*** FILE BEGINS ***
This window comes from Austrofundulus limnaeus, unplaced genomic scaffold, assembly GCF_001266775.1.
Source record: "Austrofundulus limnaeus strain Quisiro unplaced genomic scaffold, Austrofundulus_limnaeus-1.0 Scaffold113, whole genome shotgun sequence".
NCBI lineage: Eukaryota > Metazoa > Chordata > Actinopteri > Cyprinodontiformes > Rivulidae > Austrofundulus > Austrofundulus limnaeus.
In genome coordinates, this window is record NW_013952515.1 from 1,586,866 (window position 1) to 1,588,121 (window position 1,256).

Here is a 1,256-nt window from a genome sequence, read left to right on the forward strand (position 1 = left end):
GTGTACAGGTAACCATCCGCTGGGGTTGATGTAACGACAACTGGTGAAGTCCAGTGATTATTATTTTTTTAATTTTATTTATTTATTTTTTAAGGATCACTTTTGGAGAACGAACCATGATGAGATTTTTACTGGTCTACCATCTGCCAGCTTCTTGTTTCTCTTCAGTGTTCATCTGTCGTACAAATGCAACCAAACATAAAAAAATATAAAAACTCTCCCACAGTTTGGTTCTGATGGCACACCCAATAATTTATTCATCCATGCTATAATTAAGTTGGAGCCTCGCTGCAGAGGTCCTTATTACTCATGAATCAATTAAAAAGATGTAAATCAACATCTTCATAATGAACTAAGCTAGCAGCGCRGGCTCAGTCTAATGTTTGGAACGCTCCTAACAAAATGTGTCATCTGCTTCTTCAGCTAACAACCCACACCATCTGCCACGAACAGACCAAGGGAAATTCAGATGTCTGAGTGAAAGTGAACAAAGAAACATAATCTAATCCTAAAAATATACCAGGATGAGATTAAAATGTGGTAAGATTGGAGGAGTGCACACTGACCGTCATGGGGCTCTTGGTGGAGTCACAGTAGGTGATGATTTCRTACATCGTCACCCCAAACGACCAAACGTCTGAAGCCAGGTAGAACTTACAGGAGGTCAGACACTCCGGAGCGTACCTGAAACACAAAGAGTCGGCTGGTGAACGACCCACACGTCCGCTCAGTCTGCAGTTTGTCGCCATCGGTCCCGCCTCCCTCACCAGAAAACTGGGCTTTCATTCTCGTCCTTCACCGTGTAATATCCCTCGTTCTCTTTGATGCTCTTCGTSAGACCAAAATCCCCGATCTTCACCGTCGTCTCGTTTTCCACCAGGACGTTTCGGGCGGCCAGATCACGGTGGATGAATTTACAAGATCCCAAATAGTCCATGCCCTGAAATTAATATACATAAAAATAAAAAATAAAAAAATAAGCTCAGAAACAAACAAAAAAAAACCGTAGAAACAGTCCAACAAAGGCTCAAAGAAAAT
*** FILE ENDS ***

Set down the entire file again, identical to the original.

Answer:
This window comes from Austrofundulus limnaeus, unplaced genomic scaffold, assembly GCF_001266775.1.
Source record: "Austrofundulus limnaeus strain Quisiro unplaced genomic scaffold, Austrofundulus_limnaeus-1.0 Scaffold113, whole genome shotgun sequence".
NCBI lineage: Eukaryota > Metazoa > Chordata > Actinopteri > Cyprinodontiformes > Rivulidae > Austrofundulus > Austrofundulus limnaeus.
In genome coordinates, this window is record NW_013952515.1 from 1,586,866 (window position 1) to 1,588,121 (window position 1,256).

Here is a 1,256-nt window from a genome sequence, read left to right on the forward strand (position 1 = left end):
GTGTACAGGTAACCATCCGCTGGGGTTGATGTAACGACAACTGGTGAAGTCCAGTGATTATTATTTTTTTAATTTTATTTATTTATTTTTTAAGGATCACTTTTGGAGAACGAACCATGATGAGATTTTTACTGGTCTACCATCTGCCAGCTTCTTGTTTCTCTTCAGTGTTCATCTGTCGTACAAATGCAACCAAACATAAAAAAATATAAAAACTCTCCCACAGTTTGGTTCTGATGGCACACCCAATAATTTATTCATCCATGCTATAATTAAGTTGGAGCCTCGCTGCAGAGGTCCTTATTACTCATGAATCAATTAAAAAGATGTAAATCAACATCTTCATAATGAACTAAGCTAGCAGCGCRGGCTCAGTCTAATGTTTGGAACGCTCCTAACAAAATGTGTCATCTGCTTCTTCAGCTAACAACCCACACCATCTGCCACGAACAGACCAAGGGAAATTCAGATGTCTGAGTGAAAGTGAACAAAGAAACATAATCTAATCCTAAAAATATACCAGGATGAGATTAAAATGTGGTAAGATTGGAGGAGTGCACACTGACCGTCATGGGGCTCTTGGTGGAGTCACAGTAGGTGATGATTTCRTACATCGTCACCCCAAACGACCAAACGTCTGAAGCCAGGTAGAACTTACAGGAGGTCAGACACTCCGGAGCGTACCTGAAACACAAAGAGTCGGCTGGTGAACGACCCACACGTCCGCTCAGTCTGCAGTTTGTCGCCATCGGTCCCGCCTCCCTCACCAGAAAACTGGGCTTTCATTCTCGTCCTTCACCGTGTAATATCCCTCGTTCTCTTTGATGCTCTTCGTSAGACCAAAATCCCCGATCTTCACCGTCGTCTCGTTTTCCACCAGGACGTTTCGGGCGGCCAGATCACGGTGGATGAATTTACAAGATCCCAAATAGTCCATGCCCTGAAATTAATATACATAAAAATAAAAAATAAAAAAATAAGCTCAGAAACAAACAAAAAAAAACCGTAGAAACAGTCCAACAAAGGCTCAAAGAAAAT